Cultivating an Entrepreneurial Culture and Mantra during Volatile and Turbulent Times
- By Dr Tony Ngwenya
Iceland with a population of about 350 000 people has one of the lowest *Gini coefficient ratios in the world. South Africa in comparison has a population of around 58 million, making it in the region of 165 times larger than Iceland in terms of documented citizens.
Both countries boast efficient entrepreneurs but a fundamental difference between Iceland and South Africa is the frequency and the rate of entrepreneurial inclusivity with the entrepreneurship value chain showing Iceland to be more inclusive.
Under normal circumstances (ie without COVID-19) both countries have burgeoning travel, hospitality and tourism sectors that make a massive contribution to opportunities associated with the entrepreneurial value chain. Yet the standard of living in the two countries varies significantly with that in Iceland much higher.
The question is what structural and systemic impediments cause South Africa to lag behind and lack so much compared to a country 165 times smaller than itself?
The first question that comes to mind is how did South Africa go wrong in terms of entrepreneurial inclusivity which has decimated society especially in disadvantaged sectors such as townships, rural areas and - the most marginalised - informal settlements.
According to the Global Competitiveness Index Report (2018/2019), infrastructure, primary education and health can be categorised as major contributors for South Africa and the society to lay the foundation and the framework for competing.
Entrepreneurs are not exempt from the competitive stakes but when there are systemic and structural holes like the lack of access to finance or to an entrepreneurial curriculum from an early stage as well as an institutional deficit in terms of level playing fields, the country will continue to be a victim of its own doing.
A point to ponder from an entrepreneurial perspective: Is holding position number 60 out of 141 countries included in the competitiveness report? This suggests the four main propellers for entrepreneurs to reclaim their stakes while competing in the high velocity era presented by the Gig economy of the Fourth Industrial Revolution are Conducive Entrepreneurial, Harnessing Human Capital, SME Markets Absorption, and Inculcation of Innovation Culture.
The environment will always be external to every entrepreneur but the pillars that are meant to facilitate a conducive environment should commence from legislation, programmes, and directives geared to catapult entrepreneurs. These should be supported by institutions which should account to policy-makers in case they do not fulfil their mandate. A case in point is that financial development institutions spend half their allocated budget on internal staff wages and their operational costs. So before they could even assist entrepreneurs to access finances and credit they themselves are shackled by burdensome overheads. Financial inclusion and resources play a critical role for the entrepreneurs to succeed and sustain their entities.
Harnessing Human Capital
The competencies and the attributes that entrepreneurs would ordinarily possess are shaped and determined by the skills set they have acquired both formally and informally. The follow up challenge is whether our entrepreneurs’ access real-time existential capacities and capabilities that are commensurate with the demand of the modern customer who requires bespoke and tailor-made products and services. Maybe policy makers need to self-reflect in terms of the skills our entrepreneurs’ access and acquire so that they could outsmart and outwit their global counterparts in the bigger scheme of entrepreneurial schemes.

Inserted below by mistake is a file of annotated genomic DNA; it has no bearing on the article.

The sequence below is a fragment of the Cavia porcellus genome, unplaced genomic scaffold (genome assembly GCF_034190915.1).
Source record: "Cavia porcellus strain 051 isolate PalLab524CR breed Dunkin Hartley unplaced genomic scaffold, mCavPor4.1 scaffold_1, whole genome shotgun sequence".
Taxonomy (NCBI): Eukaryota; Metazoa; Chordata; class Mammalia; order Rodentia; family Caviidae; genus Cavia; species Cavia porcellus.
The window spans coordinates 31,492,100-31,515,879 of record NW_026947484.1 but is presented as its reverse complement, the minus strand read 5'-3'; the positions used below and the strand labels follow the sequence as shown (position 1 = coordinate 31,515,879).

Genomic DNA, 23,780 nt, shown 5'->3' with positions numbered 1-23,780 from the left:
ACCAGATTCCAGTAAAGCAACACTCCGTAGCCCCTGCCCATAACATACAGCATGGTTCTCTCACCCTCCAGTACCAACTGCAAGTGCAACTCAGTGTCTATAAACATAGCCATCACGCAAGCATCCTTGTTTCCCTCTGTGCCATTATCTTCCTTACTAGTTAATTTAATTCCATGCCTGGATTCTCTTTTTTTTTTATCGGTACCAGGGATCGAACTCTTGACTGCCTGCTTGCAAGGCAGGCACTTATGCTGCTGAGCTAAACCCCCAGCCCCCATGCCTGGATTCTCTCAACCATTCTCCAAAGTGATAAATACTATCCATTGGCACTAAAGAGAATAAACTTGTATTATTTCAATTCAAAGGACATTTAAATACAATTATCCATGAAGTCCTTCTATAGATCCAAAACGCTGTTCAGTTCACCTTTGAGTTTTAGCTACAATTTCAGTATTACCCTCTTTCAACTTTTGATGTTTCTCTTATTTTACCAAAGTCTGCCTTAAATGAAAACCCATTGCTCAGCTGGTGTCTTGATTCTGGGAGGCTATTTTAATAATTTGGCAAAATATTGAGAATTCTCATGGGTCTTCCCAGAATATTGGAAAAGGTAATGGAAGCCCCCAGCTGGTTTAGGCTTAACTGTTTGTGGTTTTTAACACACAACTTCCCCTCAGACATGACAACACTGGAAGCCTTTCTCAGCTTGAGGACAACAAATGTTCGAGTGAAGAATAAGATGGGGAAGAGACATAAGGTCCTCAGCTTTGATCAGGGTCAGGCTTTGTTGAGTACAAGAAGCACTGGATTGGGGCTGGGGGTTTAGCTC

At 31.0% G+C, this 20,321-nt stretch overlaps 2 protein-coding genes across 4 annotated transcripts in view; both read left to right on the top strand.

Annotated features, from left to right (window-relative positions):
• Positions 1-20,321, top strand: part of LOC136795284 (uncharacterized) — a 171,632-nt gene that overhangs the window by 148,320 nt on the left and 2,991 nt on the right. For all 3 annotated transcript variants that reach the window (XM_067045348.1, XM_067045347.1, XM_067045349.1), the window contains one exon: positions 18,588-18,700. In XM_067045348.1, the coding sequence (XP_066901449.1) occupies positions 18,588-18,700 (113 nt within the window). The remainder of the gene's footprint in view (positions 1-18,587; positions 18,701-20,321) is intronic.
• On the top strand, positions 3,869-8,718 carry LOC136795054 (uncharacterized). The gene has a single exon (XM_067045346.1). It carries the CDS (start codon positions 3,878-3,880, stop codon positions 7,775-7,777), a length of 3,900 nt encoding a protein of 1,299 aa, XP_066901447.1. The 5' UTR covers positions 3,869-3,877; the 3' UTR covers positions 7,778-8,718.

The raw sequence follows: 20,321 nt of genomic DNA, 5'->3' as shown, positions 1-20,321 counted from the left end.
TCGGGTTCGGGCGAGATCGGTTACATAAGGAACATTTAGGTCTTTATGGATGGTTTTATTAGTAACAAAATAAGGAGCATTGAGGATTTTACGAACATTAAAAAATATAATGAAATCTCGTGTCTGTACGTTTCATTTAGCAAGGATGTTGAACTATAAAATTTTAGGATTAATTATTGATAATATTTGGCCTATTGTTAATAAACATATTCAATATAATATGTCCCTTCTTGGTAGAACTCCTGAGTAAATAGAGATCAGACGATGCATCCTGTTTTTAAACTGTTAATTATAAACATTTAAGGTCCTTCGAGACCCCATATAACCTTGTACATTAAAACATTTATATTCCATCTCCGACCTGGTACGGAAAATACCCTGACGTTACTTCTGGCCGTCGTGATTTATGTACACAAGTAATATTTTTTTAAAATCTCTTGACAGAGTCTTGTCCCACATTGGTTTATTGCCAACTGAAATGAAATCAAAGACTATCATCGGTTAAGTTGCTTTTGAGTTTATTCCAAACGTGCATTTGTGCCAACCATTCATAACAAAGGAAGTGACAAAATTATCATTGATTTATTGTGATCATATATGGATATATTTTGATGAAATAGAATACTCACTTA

SME Markets Absorption
The segmentation, targeting and positioning of one’s entity depend on market forces of demand and supply in markets that have not been previously exposed to exclusion. But in South African markets for instance, the authorities have not made tangible and explicit progress in closing the gap between the big corporate and SME sector. Big corporates could dictate the price as they have the market to dominate much to the detriment of the SME sector and this happens directly under the noses of the authorities without any consequential management and accountability. A case in point is the price collusion within the construction sector during the build-up to the 2010 Soccer World Cup in South Africa, which led to big conglomerates being hit with heavy fines.
Inculcation of Innovation Culture
As long as there is still this continued silo mentality between the public sector, private sector and the Research and Development institutions, entrepreneurial inspirations will be hindered. The recent merger between the Higher Education Department and the Department of Science and Technology should act as a leverage to benefit entrepreneurs, among other things, in the acceleration of technological skills acquisition.
Collaboration, dialogue, discourse and thinking out of the box are needed while a paradigm shift is warranted within the Public, Private and Public (PPP) or Triple Helix sector on behalf of entrepreneurs as a starting point towards their inclusivity in the productivity and manufacturing value chain otherwise radical economic transformation and black industrialisation will be reduced to rhetoric and platitudes. This will go a long way for the country to be a net importer while taking its rightful position as the net exporter of value added manufactured goods and a shift away from pit to port commercial entrapment.
*A Gini coefficient is a statistical measure of the degree of variation represented in a set of values, used especially in analysing income inequality (Oxford English Dictionary).
Dr Tony Ngwenya is an Academic in UKZN’s Graduate School of Business and Leadership. He has a doctorate in Business Administration.